– of the Small, 1929–1936 – Meadows Museum at SMU – Dallas – September 9-January 6, 2019
Small Paintings by Salvadore Dali
Portrait of a Woman: 1934
The Fish Man: 1930
Cardinal, Cardinal!: 1934
Cardinal, Cardinal!: velvet mat
Gala and the Angelus: 1933
The Angelus: 1932
Spectre of the Angelus: 1934
The Ghost of Vermeer of Delft Which Can Be Used as a Table: 1934
Catalan Bread: 1932
The Weaning of Furniture-Nutrition: 1934
Signal of Anguish: 1932/36
Vegetal Metamorphosis: 1934
The Free Inclination of Desire: 1930
Portrait of Madame Ducas: 1935
Geological Justice: 1936
Au Bord de la Mer: 1931
November in Texas.
There is a commercialism in Dallas that I happily feel is being strangled slowly by its own tenticular highways and peopleless 4-lane boulevards shouldered by frontage roads that no one could ever cross except at a run. Downtown attempts to adapt to a post-car age, and made the bold move to cover over one bit of highway and make a park. People use the park, they play games on the grass, posh restaurants have erupted around it, and its pedestrianism has trickled down and peopled the nearby fine arts section of downtown. It was election day when we walked around downtown and everyone we talked to, and everyone we had drinks with in the posh restaurants had voted for Beto and wanted to have a U.S. Senate that would be a responsible parent to our mean, childish current government.
On the next day, however, as we head to the Meadows Museum and to this stellar show of Dali small paintings we know that somehow the status quo prevailed. I have to credit that vote to extra-ordinary use of visuals that make people fearful of change.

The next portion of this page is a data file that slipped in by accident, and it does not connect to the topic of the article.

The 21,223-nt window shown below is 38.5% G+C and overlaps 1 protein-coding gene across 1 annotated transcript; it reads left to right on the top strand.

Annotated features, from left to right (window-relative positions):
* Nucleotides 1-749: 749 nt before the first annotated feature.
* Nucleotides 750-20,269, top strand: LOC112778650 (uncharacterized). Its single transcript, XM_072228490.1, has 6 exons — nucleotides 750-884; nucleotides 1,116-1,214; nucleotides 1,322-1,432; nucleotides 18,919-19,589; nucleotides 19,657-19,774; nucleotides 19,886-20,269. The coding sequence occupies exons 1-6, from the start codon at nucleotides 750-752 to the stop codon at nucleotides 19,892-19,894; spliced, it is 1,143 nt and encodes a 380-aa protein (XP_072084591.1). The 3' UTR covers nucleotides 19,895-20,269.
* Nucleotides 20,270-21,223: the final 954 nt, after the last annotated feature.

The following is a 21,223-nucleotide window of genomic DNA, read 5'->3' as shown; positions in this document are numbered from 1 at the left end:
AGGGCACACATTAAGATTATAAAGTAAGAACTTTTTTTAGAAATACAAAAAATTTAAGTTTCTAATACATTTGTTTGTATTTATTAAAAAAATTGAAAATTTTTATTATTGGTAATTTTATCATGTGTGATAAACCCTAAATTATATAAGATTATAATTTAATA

When André Breton was advancing his cohorts from the anti-art movement of Dada to a more visual storytelling group called Surrealism, he was looking for more power in society. Dada produced what most people saw as junk, even Marcel Duchamp’s sister threw out his readymades when she was cleaning up his studio. Dada’s productions weren’t commodities. The art market was much smaller in the twenties, and if you were a Modernist and not Picasso or Matisse you were likely not making a living selling your artwork. Bréton knew making fun of art wasn’t going to help him or any of his fellow Dadaists sell art. By 1924 most had signed on to his Surrealist Manifest. Dali joins in, and Surrealism becomes mostly populated by painters. In the thirties and forties, Surrealism actually pushed visual art toward a commodity that could be an investment. And a political force. Bréton made a point of pushing socialist policies, and making sure they were not tied to the Russian state, or the Communist Party. Salvador Dali was one of its superstars, so what is he saying in these paintings made between 1929 and 1936?